I wish the editors of FT would cut the Intelligent Design scow loose. The attitudes on display here evidence a fragility of faith, not a rigor of scientific investigation. It isn't Darwin's, science's, or nature's fault or problem if these people's religious lives are roiled by the idea of evolution.
ID has gotten soundly smacked down in two major court cases, and it'll likely take a third thump once the 11th Circuit returns its ruling on the Cobb County textbook stickers case. These defeats of course do not mean that ID is going to evaporate. Like any other mass mania, it has to rage its course before it subsides, before it loosens its grip on people's minds. It can't be argued away. But it has to be resisted, since it is trespassing on ground that belongs to rationality. If it were unadorned creationism, it could be dismissed as such, same as any other form of primitivism, such as Celtic Chic. But since it deceptively takes on the raiment of science, it is more insidious.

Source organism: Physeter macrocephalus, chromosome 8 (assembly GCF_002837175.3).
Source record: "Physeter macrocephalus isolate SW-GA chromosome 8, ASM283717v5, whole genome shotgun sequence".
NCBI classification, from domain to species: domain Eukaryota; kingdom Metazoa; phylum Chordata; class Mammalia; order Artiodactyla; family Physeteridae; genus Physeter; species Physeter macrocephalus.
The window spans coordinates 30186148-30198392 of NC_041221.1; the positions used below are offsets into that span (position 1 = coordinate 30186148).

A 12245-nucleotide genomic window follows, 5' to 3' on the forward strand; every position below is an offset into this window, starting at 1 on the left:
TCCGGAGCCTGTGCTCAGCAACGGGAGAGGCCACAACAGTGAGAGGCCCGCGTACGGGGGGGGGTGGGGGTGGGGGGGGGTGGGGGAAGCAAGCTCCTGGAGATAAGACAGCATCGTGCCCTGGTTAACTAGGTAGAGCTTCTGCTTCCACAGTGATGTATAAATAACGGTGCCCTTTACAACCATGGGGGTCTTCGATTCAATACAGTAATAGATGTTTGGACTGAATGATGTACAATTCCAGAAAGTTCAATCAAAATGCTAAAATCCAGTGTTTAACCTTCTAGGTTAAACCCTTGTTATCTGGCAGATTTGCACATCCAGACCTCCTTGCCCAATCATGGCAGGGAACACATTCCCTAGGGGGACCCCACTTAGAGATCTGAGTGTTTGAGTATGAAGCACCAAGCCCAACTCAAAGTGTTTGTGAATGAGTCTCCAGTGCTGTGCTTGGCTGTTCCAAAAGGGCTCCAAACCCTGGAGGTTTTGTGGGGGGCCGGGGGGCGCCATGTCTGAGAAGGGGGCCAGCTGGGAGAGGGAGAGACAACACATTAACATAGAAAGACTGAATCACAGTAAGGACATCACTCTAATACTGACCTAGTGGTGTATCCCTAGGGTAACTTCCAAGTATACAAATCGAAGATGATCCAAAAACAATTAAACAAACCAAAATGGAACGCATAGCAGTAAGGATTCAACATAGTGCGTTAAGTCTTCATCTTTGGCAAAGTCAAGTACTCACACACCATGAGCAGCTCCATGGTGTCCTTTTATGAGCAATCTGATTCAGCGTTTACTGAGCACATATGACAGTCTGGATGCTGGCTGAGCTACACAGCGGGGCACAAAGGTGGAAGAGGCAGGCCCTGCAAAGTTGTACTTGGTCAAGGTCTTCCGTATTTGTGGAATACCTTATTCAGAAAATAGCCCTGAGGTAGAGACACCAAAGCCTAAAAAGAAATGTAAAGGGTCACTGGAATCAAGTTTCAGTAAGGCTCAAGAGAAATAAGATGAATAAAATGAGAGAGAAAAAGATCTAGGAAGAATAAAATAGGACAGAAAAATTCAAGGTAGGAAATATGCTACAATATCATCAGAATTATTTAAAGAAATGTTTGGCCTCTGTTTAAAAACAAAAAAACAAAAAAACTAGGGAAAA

It's like I said some time back, if you will forgive the ipsedixitism:
I would actually think less of the Creator if He was constrained to take a visible hand in the operation of the universe, if our scientific inquiries could actually jacklight Him at His forge, pumping the bellows of Creation.
To believe in things that can't be proved is faith. To disbelieve in things that have been proved is obstinance.